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Peter Murray

view-looking-to-the-apollo-recess-and-dome-area-from-the-sepulchral-chamber-photo_-gareth-gardnerIf you haven’t visited the Sir John Soane’s Museum for a while, you’re in for a surprise (reports Andrew Humphreys). It’s more beguiling and madcap than ever. Just last month, a seven-year, £7m programme of restoration concluded that has returned the unique Georgian house-cum-museum to the original design of neoclassical architect and collector Sir John Soane.

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Peter Murray

 

hawks-booksAs a member of the London Society, chances are your home contains a well-curated shelf of London books. You might even run to a bookcase full. Still, we’re betting you’ve got a way to go to equal Hawk Norton. Norton, who used to work in the printing business, reckons he has approximately 5,000 books relating to the UK capital, constituting what must be the largest private collection on the subject. They are housed in his Brentford home, shelved from floor to ceiling, with stacked boxes struggling to contain the overflow. It started around 40 years ago with a single book, a present from his mother: now the collection includes everything from the first published survey of London, compiled by John Stow in 1598, to Peter Murray’s 2016 Streets Ahead: The Future of London’s Roads, as well as antique prints and maps. Even as he is still adding new titles, Norton reluctantly decided to reclaim some of his living space and began selling off his books. He has just issued his latest catalogue, which runs to 129 pages of small type. With the books listed under categories including ‘Lost London’, ‘Under London’ and ‘London’s Dead’ it makes fantastic reading in itself. Send an email to hawk@btinternet.com to request a pdf copy and prepare to spend.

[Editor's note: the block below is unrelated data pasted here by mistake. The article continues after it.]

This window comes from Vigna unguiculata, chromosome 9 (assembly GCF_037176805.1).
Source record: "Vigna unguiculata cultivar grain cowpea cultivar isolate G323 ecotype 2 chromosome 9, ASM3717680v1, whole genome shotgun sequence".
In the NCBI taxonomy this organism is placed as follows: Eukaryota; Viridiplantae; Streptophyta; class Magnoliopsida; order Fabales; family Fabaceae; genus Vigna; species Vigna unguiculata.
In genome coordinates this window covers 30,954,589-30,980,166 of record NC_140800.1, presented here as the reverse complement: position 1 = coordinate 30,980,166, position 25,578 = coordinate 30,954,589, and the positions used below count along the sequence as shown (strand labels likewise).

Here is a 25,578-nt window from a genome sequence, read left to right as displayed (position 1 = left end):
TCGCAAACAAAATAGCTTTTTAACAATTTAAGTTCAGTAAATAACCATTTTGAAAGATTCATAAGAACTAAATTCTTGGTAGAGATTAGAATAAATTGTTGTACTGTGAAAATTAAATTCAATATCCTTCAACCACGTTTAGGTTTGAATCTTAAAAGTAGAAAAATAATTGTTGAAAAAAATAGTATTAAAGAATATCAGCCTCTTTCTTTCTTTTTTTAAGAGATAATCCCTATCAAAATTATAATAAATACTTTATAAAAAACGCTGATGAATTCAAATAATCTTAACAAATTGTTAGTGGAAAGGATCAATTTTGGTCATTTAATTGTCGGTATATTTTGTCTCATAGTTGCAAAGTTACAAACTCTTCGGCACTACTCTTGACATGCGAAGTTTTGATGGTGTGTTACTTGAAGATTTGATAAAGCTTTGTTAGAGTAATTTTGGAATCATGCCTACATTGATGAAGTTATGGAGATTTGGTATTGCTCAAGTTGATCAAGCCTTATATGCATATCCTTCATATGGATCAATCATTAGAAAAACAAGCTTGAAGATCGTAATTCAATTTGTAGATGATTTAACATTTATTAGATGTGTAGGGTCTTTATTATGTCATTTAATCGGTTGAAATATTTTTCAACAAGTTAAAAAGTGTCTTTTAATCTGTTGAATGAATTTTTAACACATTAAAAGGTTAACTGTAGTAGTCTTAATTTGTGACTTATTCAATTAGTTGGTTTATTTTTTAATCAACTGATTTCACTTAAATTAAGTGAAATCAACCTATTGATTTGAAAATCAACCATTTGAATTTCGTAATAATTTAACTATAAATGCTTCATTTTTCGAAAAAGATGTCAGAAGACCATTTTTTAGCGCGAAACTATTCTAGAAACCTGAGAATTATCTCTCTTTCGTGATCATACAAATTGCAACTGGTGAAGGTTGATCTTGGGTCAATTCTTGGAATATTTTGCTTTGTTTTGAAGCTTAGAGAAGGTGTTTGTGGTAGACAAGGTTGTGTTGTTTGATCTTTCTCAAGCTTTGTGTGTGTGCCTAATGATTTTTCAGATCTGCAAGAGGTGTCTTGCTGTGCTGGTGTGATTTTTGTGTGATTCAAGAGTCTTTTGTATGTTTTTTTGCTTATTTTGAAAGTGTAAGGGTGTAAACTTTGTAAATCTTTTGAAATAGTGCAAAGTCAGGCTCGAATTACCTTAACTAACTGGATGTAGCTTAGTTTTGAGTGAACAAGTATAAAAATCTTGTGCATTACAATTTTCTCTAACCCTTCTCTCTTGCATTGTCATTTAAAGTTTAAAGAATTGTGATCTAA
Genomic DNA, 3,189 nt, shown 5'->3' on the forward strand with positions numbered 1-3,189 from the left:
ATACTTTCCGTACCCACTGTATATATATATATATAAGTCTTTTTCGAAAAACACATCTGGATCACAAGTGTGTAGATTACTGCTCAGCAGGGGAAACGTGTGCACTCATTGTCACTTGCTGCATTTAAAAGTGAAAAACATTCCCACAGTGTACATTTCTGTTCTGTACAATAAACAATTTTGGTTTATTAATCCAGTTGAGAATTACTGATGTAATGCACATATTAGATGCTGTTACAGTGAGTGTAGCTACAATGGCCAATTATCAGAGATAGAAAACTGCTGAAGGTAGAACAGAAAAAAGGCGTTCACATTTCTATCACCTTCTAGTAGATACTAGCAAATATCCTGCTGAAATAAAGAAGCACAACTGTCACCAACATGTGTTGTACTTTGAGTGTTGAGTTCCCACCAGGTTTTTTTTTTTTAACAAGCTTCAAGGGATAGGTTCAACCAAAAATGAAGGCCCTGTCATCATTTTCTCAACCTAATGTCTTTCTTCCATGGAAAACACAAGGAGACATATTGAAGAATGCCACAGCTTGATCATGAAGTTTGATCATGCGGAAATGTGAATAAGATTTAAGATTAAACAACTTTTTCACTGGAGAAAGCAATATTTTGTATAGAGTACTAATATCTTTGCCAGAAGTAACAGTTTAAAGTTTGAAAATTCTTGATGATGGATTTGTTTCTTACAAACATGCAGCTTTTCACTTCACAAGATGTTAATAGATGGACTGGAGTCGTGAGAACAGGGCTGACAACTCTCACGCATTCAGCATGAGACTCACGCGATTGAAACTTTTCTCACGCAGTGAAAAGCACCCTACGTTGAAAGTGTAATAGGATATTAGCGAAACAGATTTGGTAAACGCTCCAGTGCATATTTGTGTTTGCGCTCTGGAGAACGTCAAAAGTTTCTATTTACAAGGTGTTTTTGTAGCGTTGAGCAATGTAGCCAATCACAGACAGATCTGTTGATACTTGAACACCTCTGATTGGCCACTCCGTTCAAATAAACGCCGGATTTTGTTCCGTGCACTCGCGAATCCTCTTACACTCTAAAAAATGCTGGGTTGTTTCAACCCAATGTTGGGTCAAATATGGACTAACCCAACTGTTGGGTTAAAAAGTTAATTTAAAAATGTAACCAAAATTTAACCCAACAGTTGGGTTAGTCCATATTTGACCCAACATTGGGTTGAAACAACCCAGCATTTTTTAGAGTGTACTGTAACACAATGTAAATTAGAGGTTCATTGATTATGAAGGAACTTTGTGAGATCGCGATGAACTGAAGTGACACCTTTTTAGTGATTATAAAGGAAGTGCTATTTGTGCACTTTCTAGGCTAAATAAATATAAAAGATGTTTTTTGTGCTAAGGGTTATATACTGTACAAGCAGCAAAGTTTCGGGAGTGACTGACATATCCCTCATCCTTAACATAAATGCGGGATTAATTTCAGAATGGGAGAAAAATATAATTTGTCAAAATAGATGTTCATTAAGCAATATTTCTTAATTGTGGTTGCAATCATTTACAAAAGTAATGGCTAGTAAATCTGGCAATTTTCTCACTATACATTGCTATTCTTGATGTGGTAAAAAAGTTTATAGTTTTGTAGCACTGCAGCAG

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Peter Murray
Andrew Humphreys visits the Edward Ardizzone exhibition at the House of Illustration in Granary Square, King’s Cross.
image-from-little-tim-and-the-brave-sea-captain-estate-of-edward-ardizzone
In recent times, a bunch of artists from the mid 20th century who embody a kind of bucolic Englishness that has traditionally caused cosmopolitan critics to squirm uncomfortably, have been welcomed back into the fold. A mini publishing industry currently exists around the likes of Edward Bawden and Eric Ravilious. Now it’s the turn of Edward Ardizzone, thanks to a just opened show at London’s House of Illustration.
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